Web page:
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British B&B Breakfast Pizza | Sortachef

British B&B Breakfast Pizza

At Brighton the bus turned west and set off onto a wide sweep of headland. Here and there white chalk cut into fields and stood starkly against the green shrubs and close-cropped grasses that filled our view. At Southampton a low swath of land dropped to reveal the Solent and the sea beyond.  As I gazed upon yellow September light that tinged the Isle of Wight in the distance, my heart was in my mouth. All that I’d imagined about England – villages, hedgerows, even the occasional thatched cottage – was around me. This was different. This was real.

Mullion Cove with Penzance in the distance

We skirted the strangely named New Forest, long devoid of trees, and headed out toward Cornish coastal towns. At Falmouth, famous for assisting the British navy in blockading the French during the Napoleonic wars, we took a local bus farther south.  Towns fell beneath the wheels: Mabe Burnthouse, Jobs Water, Trevenan Bal, Goonhilly Downs. We landed at Mullion Cove, tucked against the shore like some smuggler’s lair carved into the Lizard.

Inside a converted farm building we dropped our heavy packs beside the smoky fire. A beefy man in a worn green jacket propped open a window to let in the seabreeze, welcomed us with a few spare words and, tucking our pound notes into his pocket, went out smiling. The place wasn’t much to look at, but for our unimaginably tight budget it was more than ample: a few beds in a loft, a tiny kitchen and a cozy nook in which to put up our boot-tender feet. On a Cornish night that was blacker than black we fell asleep listening to the soft whinny of a nearby horse and seemingly in an instant low sunlight was streaming in again on the wattled walls.

Knuckling sleep from my eyes I negotiated the dewy lawn to arrive at what the farmer had called the ‘dairy’, a stone kitchen at the back of the farmhouse. Through its fogged windows I watched a woman jauntily clanking pot lids who gestured me in and pushed a mug of milky tea into my hands. On her face was a broad morning smile. She wiped her hands on her apron, pulled a warm plate from the oven and busied herself for a moment at the massive Aga. Then she put before me a plate heaped with unusual breakfast offerings: locally made sausages, slices of sautéed mushrooms and broiled tomatoes.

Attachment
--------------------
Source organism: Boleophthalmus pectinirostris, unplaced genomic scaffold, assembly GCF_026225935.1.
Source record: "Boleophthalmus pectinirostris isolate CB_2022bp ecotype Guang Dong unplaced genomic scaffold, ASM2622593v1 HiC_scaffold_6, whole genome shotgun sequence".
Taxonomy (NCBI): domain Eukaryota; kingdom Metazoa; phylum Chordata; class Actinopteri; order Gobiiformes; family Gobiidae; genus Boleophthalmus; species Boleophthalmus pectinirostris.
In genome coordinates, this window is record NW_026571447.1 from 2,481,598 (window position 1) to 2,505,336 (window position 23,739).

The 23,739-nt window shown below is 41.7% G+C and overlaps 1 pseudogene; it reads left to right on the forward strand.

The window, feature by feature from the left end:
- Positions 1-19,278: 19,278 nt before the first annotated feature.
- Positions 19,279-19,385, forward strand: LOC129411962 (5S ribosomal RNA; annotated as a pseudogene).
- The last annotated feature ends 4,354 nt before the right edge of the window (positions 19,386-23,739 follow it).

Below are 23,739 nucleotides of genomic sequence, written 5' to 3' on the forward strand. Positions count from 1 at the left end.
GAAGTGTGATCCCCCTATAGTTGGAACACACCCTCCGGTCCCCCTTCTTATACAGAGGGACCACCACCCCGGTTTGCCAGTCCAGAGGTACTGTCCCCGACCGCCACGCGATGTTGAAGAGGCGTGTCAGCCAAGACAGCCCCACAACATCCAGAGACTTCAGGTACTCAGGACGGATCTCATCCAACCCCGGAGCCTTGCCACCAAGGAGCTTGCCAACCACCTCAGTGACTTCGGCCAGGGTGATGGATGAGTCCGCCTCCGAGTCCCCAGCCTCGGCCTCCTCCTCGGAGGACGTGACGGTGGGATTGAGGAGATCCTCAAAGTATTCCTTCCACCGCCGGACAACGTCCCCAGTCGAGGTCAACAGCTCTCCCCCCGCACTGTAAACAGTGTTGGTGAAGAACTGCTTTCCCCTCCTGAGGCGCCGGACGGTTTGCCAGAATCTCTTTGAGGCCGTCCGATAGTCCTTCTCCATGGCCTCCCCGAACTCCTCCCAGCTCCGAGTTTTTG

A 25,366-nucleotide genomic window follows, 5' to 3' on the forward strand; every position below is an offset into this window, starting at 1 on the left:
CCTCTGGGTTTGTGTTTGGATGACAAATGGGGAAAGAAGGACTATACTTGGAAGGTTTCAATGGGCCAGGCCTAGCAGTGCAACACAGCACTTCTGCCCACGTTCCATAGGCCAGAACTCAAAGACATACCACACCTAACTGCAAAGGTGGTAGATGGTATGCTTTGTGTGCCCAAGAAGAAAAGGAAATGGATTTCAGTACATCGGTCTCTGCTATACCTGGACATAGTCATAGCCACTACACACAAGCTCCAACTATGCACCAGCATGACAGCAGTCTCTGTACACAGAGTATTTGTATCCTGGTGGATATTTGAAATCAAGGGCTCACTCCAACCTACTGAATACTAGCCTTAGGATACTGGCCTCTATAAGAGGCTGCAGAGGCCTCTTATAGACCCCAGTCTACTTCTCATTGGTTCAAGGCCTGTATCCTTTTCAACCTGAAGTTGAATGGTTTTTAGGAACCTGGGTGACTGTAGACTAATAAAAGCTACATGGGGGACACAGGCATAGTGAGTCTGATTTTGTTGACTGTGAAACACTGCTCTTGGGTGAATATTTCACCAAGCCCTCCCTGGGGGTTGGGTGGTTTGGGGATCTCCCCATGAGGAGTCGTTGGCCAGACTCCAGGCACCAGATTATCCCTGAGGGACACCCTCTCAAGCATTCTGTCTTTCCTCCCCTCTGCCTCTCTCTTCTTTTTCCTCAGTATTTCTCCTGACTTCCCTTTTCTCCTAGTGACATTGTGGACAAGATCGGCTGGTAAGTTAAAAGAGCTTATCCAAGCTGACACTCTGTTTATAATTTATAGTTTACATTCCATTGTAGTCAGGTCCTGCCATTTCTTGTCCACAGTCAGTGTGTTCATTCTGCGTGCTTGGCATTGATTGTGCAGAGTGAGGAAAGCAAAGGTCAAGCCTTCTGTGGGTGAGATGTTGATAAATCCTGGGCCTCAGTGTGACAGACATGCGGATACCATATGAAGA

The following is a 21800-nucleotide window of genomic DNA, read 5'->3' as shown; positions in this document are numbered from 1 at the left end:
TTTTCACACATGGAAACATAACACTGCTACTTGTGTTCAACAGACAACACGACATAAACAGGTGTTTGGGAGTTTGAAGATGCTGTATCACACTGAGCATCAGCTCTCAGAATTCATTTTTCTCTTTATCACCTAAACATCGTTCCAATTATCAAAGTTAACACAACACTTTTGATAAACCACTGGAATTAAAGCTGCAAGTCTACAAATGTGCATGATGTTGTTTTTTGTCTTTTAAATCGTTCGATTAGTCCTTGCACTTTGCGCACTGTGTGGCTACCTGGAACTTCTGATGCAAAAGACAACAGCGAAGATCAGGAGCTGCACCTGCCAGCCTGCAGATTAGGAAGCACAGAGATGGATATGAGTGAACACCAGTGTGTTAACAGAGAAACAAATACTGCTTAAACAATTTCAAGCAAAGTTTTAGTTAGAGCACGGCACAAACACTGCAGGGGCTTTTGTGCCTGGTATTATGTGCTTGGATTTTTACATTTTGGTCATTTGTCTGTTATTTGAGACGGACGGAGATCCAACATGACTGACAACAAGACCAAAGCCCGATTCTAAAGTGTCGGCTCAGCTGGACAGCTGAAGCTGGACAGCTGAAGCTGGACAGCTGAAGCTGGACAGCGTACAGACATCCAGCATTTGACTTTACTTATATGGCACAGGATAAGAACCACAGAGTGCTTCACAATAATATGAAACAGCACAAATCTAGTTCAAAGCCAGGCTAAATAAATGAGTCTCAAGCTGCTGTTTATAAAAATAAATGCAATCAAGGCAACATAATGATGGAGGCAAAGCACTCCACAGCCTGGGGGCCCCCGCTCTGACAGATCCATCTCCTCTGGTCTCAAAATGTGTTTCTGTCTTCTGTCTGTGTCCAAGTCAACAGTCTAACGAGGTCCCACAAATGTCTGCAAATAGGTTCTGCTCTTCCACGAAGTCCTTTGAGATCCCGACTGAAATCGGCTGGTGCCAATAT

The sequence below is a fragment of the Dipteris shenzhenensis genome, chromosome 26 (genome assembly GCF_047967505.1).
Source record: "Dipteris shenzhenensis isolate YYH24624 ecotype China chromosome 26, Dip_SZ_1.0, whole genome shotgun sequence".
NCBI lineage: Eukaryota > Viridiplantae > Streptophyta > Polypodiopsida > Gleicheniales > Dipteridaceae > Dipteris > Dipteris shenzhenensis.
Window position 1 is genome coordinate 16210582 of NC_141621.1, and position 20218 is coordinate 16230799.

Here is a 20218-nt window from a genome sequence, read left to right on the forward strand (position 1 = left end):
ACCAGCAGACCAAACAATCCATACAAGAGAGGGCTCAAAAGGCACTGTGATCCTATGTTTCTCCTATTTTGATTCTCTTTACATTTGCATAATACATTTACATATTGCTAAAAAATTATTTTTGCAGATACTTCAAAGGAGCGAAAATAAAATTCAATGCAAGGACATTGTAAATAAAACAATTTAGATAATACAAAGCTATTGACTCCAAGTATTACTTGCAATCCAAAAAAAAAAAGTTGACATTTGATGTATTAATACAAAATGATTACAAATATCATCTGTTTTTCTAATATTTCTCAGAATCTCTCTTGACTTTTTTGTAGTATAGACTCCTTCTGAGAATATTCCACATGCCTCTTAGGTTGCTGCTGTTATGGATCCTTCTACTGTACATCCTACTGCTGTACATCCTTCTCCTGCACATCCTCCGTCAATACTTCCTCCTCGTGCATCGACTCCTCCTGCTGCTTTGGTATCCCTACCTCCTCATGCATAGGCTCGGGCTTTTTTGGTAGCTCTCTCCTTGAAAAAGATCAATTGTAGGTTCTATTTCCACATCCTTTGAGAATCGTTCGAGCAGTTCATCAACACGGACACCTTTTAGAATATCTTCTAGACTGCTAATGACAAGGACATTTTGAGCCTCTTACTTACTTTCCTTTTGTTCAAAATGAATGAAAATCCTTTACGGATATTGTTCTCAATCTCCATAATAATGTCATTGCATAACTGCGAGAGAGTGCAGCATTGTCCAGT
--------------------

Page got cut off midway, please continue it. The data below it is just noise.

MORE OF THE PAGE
When I made this lovely pizza last week, it took me right back to that British B&B breakfast, the first I ever had. I can see my friends bustling into that warm stone kitchen to join me around the table, rubbing cold from their hands, grabbing at chairbacks. Steaming plates of food, set before them in a jiffy, made their eyes go wide. Could we make it all the way out to Penzance along the cliffs? How far was it? How good the trail? We fell to fortifying ourselves for adventure and – afterwards – patted our full bellies and went out to greet the brilliant English day.

British B&B Breakfast Pizza

Makes a 12” pizza

12 ounces of pizza dough (click Here for our favorite)

3 ounces of cremini mushrooms

1 teaspoon each butter and oil

2-3 links of cooked breakfast sausage

20 cherry tomatoes, sliced into halves

2 ounces of shredded mozzarella

1 Tablespoon of good olive oil

Salt, pepper and oregano to taste

 

For woodfired pizza: Build a fire in the center of your oven. By the time the pizza goes in, the fire should be at least 2 hours old and the walls of the oven should be turning white. In the last 30 minutes, move the fire side to side to heat the floor tiles. Move the fire to the back and sweep the floor before putting in the pizza.

For baking in a conventional oven: Line the center rack of your oven with a pizza stone or quarry tiles and preheat for 30 minutes at 450º.

Prepare the ingredients: Slice the cremini mushroom and sauté for 5 minutes in the butter and oil. Cook the sausage according to package directions and cut the links into small pieces. Make a 12” dough blank for the pizza. (For more on making pizza dough, see Making Great Pizza Dough.)

Assemble the pizza: Put the dough blank onto a floured peel and make sure it can ‘slip’. Sprinkle half a tablespoon of olive oil and all of the mozzarella onto the dough blank. Distribute the mushroom slices and the sausage pieces on top of the cheese and then dot with cherry tomato halves. Sprinkle salt, pepper, a bit more oil and some oregano onto the pizza.

Bake the pizza: Slip the pizza directly onto the pizza stone or the floor of the woodfired oven. Depending on how hot your woodfired oven is, the pizza will take 4 to 7 minutes. In a conventional oven it will take 8 to 10 minutes. Turn the pizza around halfway through baking.

Now, put on a silly English accent and pour yourself a cup of tea. It’s a fine morning. Walkies, anyone?

Trekking on the Lizard in southern Cornwall

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At Woodfiredkitchen.com, Sortachef takes you on adventures in the kitchen and beyond, with tales to suit. Many of his offerings are woodfired - a flaming good recipe for pizza, bread, or something different. All recipes are original and tasty. Enjoy!
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